Posts Tagged ‘Color mixing’

Mixing it up

Thursday, August 1st, 2019

I’m sure you know how easy it is to fall into a rut.  That can happen with painting, too.  So sometimes it’s a good idea to mix things up.  It even happens in how we mix colors.  If we always mix them the same way, we may be missing out on special effects we could get by trying alternative methods.

It’s easiest to judge the outcome of a blend by mixing it on the palette and adjusting it there as needed.  Is the new color warm enough, cool enough, dark enough, or the optimal chroma?  But palette-mixed colors often appear over-blended or muddy, and they may look flat when applied to the painting.

Shell---1---palette-blend-f Flat, premixed color – In this example, I used a palette mixture of burnt umber and indigo to block in the shadow shape on the shell.  The resulting color is a flat, intentional but uninteresting gray, which will be used only as an underlayment for subsequent washes.

One way to overcome that flatness is to mix colors directly on the paper, wet into wet.  Of course, watercolor runs more freely than oils can, so the outcome in watercolor is less predictable.  Watercolor pigments respond to one another in a variety of ways:  some seem drawn to each other, blending readily and somewhat evenly; others blend only partially or unevenly; others may shoot off wildly in all directions when they contact one another while maintaining their individuality within the “mixed” area.  The proportion of water to its pigment load also affects how the colors may flow—running, swirling, or shooting.  And the type of pigment itself will contribute to how it behaves–settling smoothly like a stain, for instance, or granulating and clustering in clumps.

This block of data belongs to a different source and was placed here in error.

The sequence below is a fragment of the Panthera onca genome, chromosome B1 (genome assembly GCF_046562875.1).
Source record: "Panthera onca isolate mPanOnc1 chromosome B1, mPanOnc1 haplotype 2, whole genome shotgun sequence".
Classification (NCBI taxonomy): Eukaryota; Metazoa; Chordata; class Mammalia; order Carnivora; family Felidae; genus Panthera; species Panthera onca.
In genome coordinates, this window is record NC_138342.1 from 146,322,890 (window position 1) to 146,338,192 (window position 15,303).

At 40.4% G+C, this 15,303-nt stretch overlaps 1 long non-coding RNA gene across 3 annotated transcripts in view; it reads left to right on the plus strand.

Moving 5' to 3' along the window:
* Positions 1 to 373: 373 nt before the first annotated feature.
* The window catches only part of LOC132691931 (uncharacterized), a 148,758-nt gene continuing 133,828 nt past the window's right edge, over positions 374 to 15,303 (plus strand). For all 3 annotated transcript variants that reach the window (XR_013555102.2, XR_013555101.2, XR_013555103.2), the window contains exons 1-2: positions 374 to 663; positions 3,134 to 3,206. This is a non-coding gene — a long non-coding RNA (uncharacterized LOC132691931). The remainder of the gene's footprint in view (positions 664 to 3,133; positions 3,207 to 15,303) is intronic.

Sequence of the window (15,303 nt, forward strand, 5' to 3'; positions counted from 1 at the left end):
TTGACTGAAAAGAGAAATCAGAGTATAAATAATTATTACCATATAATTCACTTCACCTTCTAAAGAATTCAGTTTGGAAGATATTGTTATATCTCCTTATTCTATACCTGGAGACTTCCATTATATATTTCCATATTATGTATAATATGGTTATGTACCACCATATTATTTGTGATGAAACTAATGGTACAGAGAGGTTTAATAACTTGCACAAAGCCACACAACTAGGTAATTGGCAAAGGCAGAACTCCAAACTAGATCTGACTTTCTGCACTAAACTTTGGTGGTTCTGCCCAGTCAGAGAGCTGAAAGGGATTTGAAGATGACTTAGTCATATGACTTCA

Shell-2---underwash-mix-on- Blending on paper – Here I used a mixture of burnt sienna and brown madder to apply a light overlay color over the entire shell, reserving only the highlights.  The portion of the wash that extends over the shaded area would be considered a glaze, but we’ll talk about that later.  The two colors in the new layer are both comparatively weak, so most of the transitions between the them are not very apparent.  I have also applied darker color spots (also blended wet into wet) for the shell’s major markings).  Additional examples of blending directly on the paper will follow.

(Painting oil colors wet into wet tends to produce a different effect.  Oil colors may be blended as thoroughly on the canvas as on a palette; or the individual colors may remain separate but often remain in place, as laid down by the brush, in such close proximity to another color that they appear to blend. This is termed “broken color” or “optical color mixing.”  This is a useful technique to maintain an effect of bright light or color, particularly when using complementary colors, which would turn gray if physically blended.)

In watercolor, optical mixing can be achieved by allowing an initial wash of color to dry and then applying another color over it, using a dry-brush technique.  Dry brush applies broken color over underlying layers, allowing the color(s) of the underneath layers to show through.  This technique tends to be most effective when opaque or semi-opaque pigments are used in the top, dry-brushed layer; if transparent color is used, it acts as a “glaze” of broken color over the underlying layers. But that’s not necessarily a bad thing.